A new solar array that creates both electricity and hot water made its debut at a California winery yesterday, in the presence of investors including venture capitalist Vinod Khosla and former British Prime Minister Tony Blair.
Both Blair and Khosla see a big future for Cogenra, a solar co-generation (producing both power and heat) company formed just 15 months ago with a scant $10 million of funding. With five times more energy production than photovoltaic technologies, Cogenera’s system may help traditional investors discover that the economics of clean energy are quite attractive.
“Climate change will not wait for the world to be ready for it,” even during a financial crisis, Blair said at the Cogenra event. Blair added that he’d told the same thing to disbelieving US officials, who tend to think that eco-efficiency and saving money is an either/or choice.
The generator at the Sonoma Wine Company in Graton not only produces power, but efficiently heats water for agricultural and industrial processing – saving fossil fuel expenses, ensuring supply and reducing price volatility.
Since cogeneration yields both electricity and heat (which combined account for 70 percent of energy needs in the United States), the Cogenra solar solution can drop heating bills as well as electric bills – especially for intensive users like food processors, pharmaceutical firms and the military.
To make it easy for customers to say yes – and avoid upfront capital investments – Cogenra is pioneering a Heat and Power Purchase Agreement. This approach provides a predictable discount to energy and heating expenses, says Sonoma Wine Company owner Derek Benham, who signed up with Cogenra months ago “on a handshake” and expects an accelerated payback versus a nearly decade-long payback on many solar-photovoltaic solutions he had considered.
The new business model, along with new technology, helped Cogenra win a coveted $1.5 million grant from the state Public Utilities Commission. The “Research, Development and Deployment (RDD)” grant is distinctive among government incentives for its systems-thinking approach: It encompasses the technology’s invention and also its implementation.
With potential applications in strong sunshine markets ranging across Texas, Nevada, New Mexico, Colorado and Hawaii, Cogenra CEO Gilad Almogy sees plenty of opportunities to save customers money and dramatically reduce both energy and heat usage. The initial roll-out for Sonoma Valley agriculture is benefiting from Silicon Valley technology. This first installation is serving 30 percent of the winery’s electric needs and about half of its heat (mainly hot water) requirements, but Benham expects to be “fully off the grid” in about three years. He expects to cover 30,000 square feet of roof with Cogenra’s systems. “We want to diversify our energy needs away from natural gas and oil – and make money doing it!” Benham says.
To be this affordable, Cogenra has worked with “off the shelf” standard products and a “low-tech” approach. The parabolic solar thermal design doesn’t require curved glass, but has layered flat glass panels in a parabolic shape – simplicity has conquered complexity. This drops the capital required to launch Cogenra to a manageable $10 million. “This is much more compelling than the $500 million that other solar companies have raised or collected grants and guarantees on,” says Pierre Lamond of Khosla Ventures and board chair of Cogenra. “You need to be super-efficient with capital to be commercially viable.”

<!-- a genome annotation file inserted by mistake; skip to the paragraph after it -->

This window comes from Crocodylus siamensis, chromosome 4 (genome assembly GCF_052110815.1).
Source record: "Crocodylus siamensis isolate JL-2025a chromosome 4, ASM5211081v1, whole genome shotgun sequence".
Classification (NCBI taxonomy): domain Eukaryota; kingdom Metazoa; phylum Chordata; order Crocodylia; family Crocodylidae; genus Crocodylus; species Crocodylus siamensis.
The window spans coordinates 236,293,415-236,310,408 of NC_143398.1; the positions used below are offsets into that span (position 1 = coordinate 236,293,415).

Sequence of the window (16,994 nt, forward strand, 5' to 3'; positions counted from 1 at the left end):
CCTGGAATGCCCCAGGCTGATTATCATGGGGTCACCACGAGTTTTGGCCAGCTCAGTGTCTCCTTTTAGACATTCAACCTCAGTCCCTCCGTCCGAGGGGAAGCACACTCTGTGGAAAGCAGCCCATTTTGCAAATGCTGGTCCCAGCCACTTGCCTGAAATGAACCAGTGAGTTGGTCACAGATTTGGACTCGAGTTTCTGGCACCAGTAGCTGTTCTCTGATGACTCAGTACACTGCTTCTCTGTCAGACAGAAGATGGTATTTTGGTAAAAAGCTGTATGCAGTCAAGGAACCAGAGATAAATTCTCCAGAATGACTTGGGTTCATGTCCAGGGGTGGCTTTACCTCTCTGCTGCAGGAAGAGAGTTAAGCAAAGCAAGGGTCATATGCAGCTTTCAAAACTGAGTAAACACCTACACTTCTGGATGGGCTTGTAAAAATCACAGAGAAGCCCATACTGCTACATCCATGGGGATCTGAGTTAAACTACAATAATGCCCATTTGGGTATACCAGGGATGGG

Cogenra’s engineers were relieved that they achieved the aggressive timeline scheduled for the release of this first installation. However, the permitting process remains a key “speed limit” to faster implementations. Wildlife, water and environmental assessments and risk mitigation plans are required for many permits. For clean energy solutions to propogate, government and stakeholders need to be engaged early in the process. Thus, Cogenra’s breakthrough technologies also need a human-driven innovation – engaging the citizen groups and regulators early on in the deployment planning.
However, Cogenra CEO Almogy says that on-site commercial energy systems should lead to smoother permitting and potential standardization, like Solar Tech and the solar energy association are advocating, and Germany has adopted.
What have Tony Blair and Vinod Khosla discovered? Dedicated entrepreneurs with breakthrough innovations can land pioneering customers – who benefit with lower energy and heating bills, reduced fossil-related emissions, and create sustainable bottom lines – all while engaging the local citizenry in doing good for the climate.
Are investors and government regulators listening? The silent sound of solar power and heat is beginning to yield financial benefits, cleaner climate, and energy independence.
R. Paul Herman is CEO and Founder and a registered representative of HIP Investor Inc., (http://www.HIPinvestor.com) an investment adviser (registered in CA, WA and IL) and wealth manager of sustainability-focused portfolios, including the HIP 100 Index portfolio. His new book, The HIP Investor: Make Bigger Profits by Building a Better World (http://bit.ly/HIPinvestorBook), is published by John Wiley & Sons. All information presented is for informational purposes and are not investment recommendations.
Article appearing courtesy Matter Network.